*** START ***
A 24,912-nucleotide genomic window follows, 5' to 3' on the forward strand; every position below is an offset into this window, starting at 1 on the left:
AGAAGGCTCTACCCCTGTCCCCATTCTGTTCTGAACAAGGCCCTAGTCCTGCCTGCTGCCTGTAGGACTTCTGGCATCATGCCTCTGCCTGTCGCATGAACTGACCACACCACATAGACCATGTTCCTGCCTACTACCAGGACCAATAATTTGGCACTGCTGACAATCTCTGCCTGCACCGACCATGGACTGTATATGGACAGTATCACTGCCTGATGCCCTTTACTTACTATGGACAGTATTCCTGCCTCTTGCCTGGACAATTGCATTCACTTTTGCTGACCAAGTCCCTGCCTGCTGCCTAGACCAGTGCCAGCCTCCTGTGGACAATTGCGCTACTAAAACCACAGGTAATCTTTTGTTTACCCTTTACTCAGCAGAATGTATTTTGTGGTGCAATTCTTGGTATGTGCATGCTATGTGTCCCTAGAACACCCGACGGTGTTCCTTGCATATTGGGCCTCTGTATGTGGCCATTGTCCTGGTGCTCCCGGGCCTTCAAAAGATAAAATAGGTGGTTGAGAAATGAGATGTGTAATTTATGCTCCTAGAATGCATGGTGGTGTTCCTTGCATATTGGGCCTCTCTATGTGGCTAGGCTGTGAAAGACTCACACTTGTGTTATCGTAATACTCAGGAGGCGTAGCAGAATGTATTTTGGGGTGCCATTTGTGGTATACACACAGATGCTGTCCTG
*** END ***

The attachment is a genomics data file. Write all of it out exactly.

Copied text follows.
A 24,912-nucleotide genomic window follows, 5' to 3' on the forward strand; every position below is an offset into this window, starting at 1 on the left:
AGAAGGCTCTACCCCTGTCCCCATTCTGTTCTGAACAAGGCCCTAGTCCTGCCTGCTGCCTGTAGGACTTCTGGCATCATGCCTCTGCCTGTCGCATGAACTGACCACACCACATAGACCATGTTCCTGCCTACTACCAGGACCAATAATTTGGCACTGCTGACAATCTCTGCCTGCACCGACCATGGACTGTATATGGACAGTATCACTGCCTGATGCCCTTTACTTACTATGGACAGTATTCCTGCCTCTTGCCTGGACAATTGCATTCACTTTTGCTGACCAAGTCCCTGCCTGCTGCCTAGACCAGTGCCAGCCTCCTGTGGACAATTGCGCTACTAAAACCACAGGTAATCTTTTGTTTACCCTTTACTCAGCAGAATGTATTTTGTGGTGCAATTCTTGGTATGTGCATGCTATGTGTCCCTAGAACACCCGACGGTGTTCCTTGCATATTGGGCCTCTGTATGTGGCCATTGTCCTGGTGCTCCCGGGCCTTCAAAAGATAAAATAGGTGGTTGAGAAATGAGATGTGTAATTTATGCTCCTAGAATGCATGGTGGTGTTCCTTGCATATTGGGCCTCTCTATGTGGCTAGGCTGTGAAAGACTCACACTTGTGTTATCGTAATACTCAGGAGGCGTAGCAGAATGTATTTTGGGGTGCCATTTGTGGTATACACACAGATGCTGTCCTG